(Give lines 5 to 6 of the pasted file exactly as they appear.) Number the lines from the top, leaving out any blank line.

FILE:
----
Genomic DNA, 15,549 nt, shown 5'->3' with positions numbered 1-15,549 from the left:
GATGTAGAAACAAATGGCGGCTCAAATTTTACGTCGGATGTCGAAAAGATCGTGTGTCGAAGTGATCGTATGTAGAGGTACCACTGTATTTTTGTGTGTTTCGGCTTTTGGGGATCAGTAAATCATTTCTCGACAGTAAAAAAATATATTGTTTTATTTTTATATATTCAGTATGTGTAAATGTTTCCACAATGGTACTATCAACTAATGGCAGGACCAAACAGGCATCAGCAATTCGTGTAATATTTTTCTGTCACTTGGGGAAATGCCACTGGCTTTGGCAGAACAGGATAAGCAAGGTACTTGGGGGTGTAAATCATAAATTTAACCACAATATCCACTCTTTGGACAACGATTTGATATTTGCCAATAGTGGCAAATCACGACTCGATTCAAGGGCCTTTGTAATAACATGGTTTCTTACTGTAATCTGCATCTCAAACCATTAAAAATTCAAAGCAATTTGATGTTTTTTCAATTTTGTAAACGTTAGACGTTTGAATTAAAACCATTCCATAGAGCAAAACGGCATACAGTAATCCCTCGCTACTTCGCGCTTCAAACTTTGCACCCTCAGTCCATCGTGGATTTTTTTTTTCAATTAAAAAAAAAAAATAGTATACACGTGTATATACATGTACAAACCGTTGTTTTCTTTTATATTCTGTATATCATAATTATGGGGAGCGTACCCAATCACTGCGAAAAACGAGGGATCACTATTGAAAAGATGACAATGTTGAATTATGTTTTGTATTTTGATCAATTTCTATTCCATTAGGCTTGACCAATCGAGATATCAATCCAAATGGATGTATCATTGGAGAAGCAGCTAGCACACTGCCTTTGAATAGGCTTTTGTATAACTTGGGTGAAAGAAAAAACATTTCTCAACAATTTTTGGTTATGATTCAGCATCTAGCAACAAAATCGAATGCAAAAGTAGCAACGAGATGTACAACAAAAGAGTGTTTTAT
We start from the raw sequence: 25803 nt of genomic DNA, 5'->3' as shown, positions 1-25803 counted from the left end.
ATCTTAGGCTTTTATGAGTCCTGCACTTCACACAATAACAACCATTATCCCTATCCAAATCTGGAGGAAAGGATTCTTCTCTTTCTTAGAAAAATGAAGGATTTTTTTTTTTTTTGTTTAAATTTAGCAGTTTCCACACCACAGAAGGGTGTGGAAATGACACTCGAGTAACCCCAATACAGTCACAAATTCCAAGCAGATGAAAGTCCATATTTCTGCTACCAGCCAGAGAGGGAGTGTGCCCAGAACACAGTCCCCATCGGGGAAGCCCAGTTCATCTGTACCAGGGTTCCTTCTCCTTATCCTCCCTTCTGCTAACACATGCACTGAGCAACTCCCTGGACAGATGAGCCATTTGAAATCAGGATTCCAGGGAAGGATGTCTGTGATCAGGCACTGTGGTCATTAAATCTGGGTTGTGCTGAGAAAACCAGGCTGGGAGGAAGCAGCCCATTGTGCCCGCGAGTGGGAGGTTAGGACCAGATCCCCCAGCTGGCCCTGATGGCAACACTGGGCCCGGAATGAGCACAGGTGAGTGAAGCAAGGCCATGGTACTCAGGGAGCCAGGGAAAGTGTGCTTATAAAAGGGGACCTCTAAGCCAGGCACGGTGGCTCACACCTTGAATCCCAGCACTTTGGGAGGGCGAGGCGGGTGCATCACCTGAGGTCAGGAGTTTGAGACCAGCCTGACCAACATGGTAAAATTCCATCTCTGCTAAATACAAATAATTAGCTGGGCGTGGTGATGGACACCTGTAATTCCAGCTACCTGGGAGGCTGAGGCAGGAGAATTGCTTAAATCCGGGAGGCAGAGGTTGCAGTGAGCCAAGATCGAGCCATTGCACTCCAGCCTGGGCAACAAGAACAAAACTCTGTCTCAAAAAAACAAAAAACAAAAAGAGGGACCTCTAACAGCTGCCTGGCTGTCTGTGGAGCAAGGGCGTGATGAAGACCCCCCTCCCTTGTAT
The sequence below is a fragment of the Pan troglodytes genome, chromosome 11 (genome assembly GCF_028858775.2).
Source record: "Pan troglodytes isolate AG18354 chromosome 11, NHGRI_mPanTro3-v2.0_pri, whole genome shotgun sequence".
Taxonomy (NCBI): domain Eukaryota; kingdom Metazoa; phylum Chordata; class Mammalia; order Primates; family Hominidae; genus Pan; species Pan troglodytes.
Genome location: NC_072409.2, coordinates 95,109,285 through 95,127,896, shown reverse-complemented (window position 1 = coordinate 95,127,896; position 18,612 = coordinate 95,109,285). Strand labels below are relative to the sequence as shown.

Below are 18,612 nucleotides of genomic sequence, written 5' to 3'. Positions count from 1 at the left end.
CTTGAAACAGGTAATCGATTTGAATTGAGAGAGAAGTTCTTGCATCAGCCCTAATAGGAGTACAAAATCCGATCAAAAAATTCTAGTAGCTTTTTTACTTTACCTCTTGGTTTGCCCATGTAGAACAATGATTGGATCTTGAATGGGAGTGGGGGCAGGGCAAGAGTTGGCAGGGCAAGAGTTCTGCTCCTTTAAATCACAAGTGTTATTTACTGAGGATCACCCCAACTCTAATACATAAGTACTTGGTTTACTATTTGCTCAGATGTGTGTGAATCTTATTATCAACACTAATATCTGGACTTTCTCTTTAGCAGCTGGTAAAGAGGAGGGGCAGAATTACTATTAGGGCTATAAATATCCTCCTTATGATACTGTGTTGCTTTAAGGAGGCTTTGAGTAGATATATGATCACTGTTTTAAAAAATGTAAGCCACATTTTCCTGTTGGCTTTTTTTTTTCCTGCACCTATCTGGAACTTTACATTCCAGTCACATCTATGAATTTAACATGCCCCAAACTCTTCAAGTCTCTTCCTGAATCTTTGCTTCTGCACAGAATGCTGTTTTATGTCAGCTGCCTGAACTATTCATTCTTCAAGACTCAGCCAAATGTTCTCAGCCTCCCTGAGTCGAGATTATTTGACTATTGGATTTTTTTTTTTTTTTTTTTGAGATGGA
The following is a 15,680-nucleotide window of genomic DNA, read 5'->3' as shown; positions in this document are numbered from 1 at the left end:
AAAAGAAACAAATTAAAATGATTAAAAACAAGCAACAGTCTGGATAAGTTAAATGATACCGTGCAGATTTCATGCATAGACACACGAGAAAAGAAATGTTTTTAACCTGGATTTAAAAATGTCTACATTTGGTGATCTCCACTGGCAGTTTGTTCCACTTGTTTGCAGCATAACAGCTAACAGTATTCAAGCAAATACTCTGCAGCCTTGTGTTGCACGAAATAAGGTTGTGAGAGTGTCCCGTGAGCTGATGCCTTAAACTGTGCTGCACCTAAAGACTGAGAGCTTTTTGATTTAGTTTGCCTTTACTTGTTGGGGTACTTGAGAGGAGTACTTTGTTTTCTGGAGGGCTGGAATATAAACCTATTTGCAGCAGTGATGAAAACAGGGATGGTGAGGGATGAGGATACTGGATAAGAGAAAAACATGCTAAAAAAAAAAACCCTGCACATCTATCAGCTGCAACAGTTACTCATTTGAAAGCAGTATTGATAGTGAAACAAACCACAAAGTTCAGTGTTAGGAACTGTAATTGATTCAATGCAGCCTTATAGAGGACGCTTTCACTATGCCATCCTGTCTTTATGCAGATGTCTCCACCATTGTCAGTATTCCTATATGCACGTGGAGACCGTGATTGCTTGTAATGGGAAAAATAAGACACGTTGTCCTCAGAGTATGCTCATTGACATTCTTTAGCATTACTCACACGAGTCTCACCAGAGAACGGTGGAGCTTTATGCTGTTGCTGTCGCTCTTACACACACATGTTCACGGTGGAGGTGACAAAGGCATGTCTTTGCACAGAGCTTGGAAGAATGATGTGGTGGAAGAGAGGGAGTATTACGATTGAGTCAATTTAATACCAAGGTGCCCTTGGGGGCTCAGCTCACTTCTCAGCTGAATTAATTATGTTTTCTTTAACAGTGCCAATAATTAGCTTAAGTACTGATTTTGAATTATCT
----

The sequence below is a fragment of the Pan troglodytes genome, chromosome 11 (genome assembly GCF_028858775.2).
Source record: "Pan troglodytes isolate AG18354 chromosome 11, NHGRI_mPanTro3-v2.0_pri, whole genome shotgun sequence".